Asian and European stocks rallied on Wednesday as robust Chinese manufacturing data lifted investors’ spirits following muted trading the previous day.
Hong Kong’s Hang Seng index closed up 4.2 per cent and China’s CSI 300 rose 1.4 per cent. Europe’s region-wide Stoxx 600 was up 0.3 per cent, Germany’s Dax added 0.7 per cent and France’s Cac 40 gained 0.8 per cent. The FTSE 100 rose 0.9 per cent.
Figures released on Wednesday showed that China’s manufacturing sector expanded at its fastest pace in more than a decade, in an unambiguous signal that its economy was rebounding after the lifting of the punitive zero-Covid regime.
According to China’s National Bureau of Statistics, the official manufacturing sector purchasing managers’ index was 52.6 last month, up from January’s 50.1 and higher than economists’ expectations of 50.5. A figure of more than 50 indicates growth in the number of companies reporting expansion. The reading is at its highest level since April 2012.
Chinese households’ excess savings are also likely to accelerate growth in the world’s second-largest economy, according to Citibank Asia analysts.
“China has returned to work with a sense of urgency after the Chinese new year and with Covid concerns behind. The sizeable excess household savings provide a support for ‘revenge spending’ in the initial stage of the recovery,” they said in a note.
The rally offers some relief after a dismal month for equities in February. Successive releases of robust economic data on both sides of the Atlantic persuaded investors that inflation and thus interest rates would stay higher for longer.
“It was a pretty bad month on the whole, with losses across equities, credit, sovereign bonds and commodities,” said analysts at Deutsche Bank. “That came amidst growing concern about inflation, which led investors to ramp up their expectations for central bank rate hikes.”
Investors will be watching next week for the latest signals on inflation from payroll and unemployment data out of the US. While the Federal Reserve has struck a consistently hawkish tone, officials at the European Central Bank have expressed differences in opinion, with governing council member François Villeroy de Galhau saying on Wednesday that it would be “desirable” for rates to peak by summer.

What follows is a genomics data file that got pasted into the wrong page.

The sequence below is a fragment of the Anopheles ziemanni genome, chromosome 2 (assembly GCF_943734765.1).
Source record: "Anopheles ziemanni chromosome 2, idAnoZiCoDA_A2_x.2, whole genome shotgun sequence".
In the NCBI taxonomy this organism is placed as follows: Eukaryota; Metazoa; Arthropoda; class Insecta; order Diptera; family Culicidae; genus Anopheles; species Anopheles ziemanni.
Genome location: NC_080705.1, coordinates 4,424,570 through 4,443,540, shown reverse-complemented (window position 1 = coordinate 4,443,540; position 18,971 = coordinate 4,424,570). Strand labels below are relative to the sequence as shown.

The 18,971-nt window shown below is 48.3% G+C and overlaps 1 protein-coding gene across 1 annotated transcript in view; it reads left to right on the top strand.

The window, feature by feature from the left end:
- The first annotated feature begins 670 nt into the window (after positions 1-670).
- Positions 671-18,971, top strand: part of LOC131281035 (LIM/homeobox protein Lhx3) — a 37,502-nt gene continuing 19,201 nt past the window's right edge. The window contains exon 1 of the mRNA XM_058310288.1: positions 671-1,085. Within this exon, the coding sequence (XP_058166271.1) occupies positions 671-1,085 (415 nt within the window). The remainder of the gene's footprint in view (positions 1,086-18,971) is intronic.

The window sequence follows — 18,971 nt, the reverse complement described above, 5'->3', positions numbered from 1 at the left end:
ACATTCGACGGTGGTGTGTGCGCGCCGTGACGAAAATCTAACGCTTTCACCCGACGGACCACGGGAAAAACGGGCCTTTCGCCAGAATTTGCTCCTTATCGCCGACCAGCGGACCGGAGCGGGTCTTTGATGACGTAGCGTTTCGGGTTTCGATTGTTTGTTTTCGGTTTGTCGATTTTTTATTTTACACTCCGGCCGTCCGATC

“You’d expect more [diversity of opinion] in the ECB, as they have to deal with national biases, whereas the Federal Reserve only has to take regional ones into account,” said Neil Birrell, chief investment officer at Premier Miton.
US futures climbed on Wednesday, with the blue-chip S&P 500 rising 0.3 per cent and the tech-heavy Nasdaq gaining 0.5 per cent.
The dollar fell 0.6 per cent, while the euro rose 0.9 per cent. Sterling was up 0.2 per cent, paring earlier gains after Bank of England governor Andrew Bailey suggested markets were wrong to believe many more rate rises would be necessary to tame inflation.
However, analysts said they expected the dollar to remain strong — the greenback is up 0.7 per cent this year.
“I’m not convinced it’s going to be a straight line down, if anything there will be more volatility,” said Francesco Pesole, FX strategist at ING, in reference to the US currency. “Overall risk sentiment is too fragile to allow for a sustained downturn as the Federal Reserve story is still negative and rhetoric is on the hawkish side.”
In government debt markets, the yield on US 10-year Treasuries rose 0.01 percentage points to 3.92 per cent, while the yield on two-year notes, which are more sensitive to monetary policy, gained 0.03 percentage points to 4.82 per cent. Ten-year German Bund yields rose 0.04 percentage points to 2.68 per cent.
Brent crude fell 0.8 per cent to $84.08 per barrel, while WTI, the US equivalent, lost 1.1 per cent, falling to $76.21.